### Video Transcript

Angioplasty is a technique in which
arteries partially blocked with plaque are dilated to increase blood flow. By what factor must the radius of
an artery be increased to increase blood flow by a factor of 7.0?

In this situation, if we imagine
that the artery initially has a radius π sub one and after the operation has a
radius π sub two, then we want to figure out what is π two divided by π one. We can recall that, for a liquid,
the flow rate of that liquid equals the cross-sectional area of the tube or pipe it
passes through multiplied by the speed of the liquid. In this scenario, we can assume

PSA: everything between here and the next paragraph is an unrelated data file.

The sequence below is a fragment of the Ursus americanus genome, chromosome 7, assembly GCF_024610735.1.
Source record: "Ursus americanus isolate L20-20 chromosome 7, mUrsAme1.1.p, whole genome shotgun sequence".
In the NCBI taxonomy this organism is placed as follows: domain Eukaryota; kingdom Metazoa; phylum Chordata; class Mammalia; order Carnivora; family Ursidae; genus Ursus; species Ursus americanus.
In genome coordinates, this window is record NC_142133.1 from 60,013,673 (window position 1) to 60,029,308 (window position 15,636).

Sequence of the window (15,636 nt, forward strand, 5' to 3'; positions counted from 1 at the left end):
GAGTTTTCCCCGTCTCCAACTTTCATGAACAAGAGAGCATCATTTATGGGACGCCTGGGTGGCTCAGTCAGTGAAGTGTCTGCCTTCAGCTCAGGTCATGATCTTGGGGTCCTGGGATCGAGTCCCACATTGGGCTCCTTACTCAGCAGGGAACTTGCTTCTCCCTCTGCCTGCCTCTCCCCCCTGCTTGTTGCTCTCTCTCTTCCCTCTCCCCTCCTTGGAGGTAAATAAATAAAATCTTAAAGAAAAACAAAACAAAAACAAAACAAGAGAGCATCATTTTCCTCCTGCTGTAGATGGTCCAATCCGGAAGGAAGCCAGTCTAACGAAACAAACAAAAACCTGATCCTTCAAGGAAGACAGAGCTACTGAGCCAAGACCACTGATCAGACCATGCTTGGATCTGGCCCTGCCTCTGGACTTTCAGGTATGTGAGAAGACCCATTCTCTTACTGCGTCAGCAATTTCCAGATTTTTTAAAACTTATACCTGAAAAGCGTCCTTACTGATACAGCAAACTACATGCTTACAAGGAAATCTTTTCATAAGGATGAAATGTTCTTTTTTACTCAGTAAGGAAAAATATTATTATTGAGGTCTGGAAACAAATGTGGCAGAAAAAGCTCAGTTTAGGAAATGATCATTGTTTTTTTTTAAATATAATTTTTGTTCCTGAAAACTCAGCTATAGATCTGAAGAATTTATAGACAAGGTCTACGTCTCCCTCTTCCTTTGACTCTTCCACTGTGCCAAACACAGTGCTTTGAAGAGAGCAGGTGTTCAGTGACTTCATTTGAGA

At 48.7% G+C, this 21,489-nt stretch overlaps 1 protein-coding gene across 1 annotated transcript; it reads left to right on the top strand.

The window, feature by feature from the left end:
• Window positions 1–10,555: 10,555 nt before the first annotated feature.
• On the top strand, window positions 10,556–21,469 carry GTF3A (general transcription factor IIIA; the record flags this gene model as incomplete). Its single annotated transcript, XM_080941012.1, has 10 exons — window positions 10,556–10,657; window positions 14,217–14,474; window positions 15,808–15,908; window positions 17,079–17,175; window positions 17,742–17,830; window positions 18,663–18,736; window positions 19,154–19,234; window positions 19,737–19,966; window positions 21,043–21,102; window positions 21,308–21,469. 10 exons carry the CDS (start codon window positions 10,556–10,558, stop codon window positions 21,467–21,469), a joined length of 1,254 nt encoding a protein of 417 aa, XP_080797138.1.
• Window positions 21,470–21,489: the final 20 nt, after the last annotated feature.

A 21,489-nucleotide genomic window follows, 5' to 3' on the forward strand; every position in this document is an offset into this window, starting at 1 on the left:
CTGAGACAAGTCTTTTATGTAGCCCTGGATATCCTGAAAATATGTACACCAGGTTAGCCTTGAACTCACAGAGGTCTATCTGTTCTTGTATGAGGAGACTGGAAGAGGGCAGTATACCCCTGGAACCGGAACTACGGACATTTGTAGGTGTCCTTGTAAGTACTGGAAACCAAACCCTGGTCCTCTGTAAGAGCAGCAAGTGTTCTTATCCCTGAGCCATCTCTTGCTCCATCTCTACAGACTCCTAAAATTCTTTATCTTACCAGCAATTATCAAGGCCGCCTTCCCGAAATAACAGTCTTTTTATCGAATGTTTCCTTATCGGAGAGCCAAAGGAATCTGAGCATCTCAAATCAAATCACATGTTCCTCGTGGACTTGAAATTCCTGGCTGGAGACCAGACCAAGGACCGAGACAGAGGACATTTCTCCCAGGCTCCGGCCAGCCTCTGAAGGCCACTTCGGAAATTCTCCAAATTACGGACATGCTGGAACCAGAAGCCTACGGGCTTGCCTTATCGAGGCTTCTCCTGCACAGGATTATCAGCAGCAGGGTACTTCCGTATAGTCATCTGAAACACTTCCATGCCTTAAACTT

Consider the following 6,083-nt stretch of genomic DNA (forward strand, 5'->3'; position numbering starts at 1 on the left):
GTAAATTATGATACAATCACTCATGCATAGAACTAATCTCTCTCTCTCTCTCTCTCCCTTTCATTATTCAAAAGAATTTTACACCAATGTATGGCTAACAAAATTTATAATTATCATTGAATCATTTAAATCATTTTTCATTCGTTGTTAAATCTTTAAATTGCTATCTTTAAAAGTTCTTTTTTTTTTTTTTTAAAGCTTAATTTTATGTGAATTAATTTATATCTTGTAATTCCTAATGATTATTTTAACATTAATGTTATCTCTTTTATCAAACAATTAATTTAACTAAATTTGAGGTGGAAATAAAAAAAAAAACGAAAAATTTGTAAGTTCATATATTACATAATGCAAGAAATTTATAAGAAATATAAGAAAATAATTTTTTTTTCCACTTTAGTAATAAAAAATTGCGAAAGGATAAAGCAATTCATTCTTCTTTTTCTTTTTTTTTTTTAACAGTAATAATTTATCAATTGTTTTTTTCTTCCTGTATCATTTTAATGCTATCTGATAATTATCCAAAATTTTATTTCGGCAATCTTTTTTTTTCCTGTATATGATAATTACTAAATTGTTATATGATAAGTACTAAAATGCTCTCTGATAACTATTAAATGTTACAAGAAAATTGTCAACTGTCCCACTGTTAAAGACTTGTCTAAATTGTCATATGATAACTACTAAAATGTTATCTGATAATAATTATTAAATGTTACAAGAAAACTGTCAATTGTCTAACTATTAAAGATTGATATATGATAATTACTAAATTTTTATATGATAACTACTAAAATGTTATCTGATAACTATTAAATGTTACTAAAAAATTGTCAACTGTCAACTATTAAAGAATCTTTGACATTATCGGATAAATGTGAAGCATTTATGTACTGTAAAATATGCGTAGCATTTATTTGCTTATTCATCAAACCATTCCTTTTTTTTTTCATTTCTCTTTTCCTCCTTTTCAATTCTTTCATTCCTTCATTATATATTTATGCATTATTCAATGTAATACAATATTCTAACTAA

that the speed of the blood flow in the original artery is the same as the blood
flow speed in the extended artery. This means we can write that π΄
two, the cross-sectional area of the dilated artery, times π£ is equal to 7.0 times
π΄ one times π£. The fluid flow speed π£ cancels
out. And if we assume that the artery
has a circular cross section, we can write that π times π two squared is equal to
7.0 times π times π one squared. We see the factors of π cancel
out.

If we divide both sides by π one
squared and take the square root of both sides, we see that π two over π one
equals the square root of 7.0, or to two significant figures 2.6. Thatβs the factor by which the
artery radius must be dilated in order to increase the flow rate by a factor of 7.0.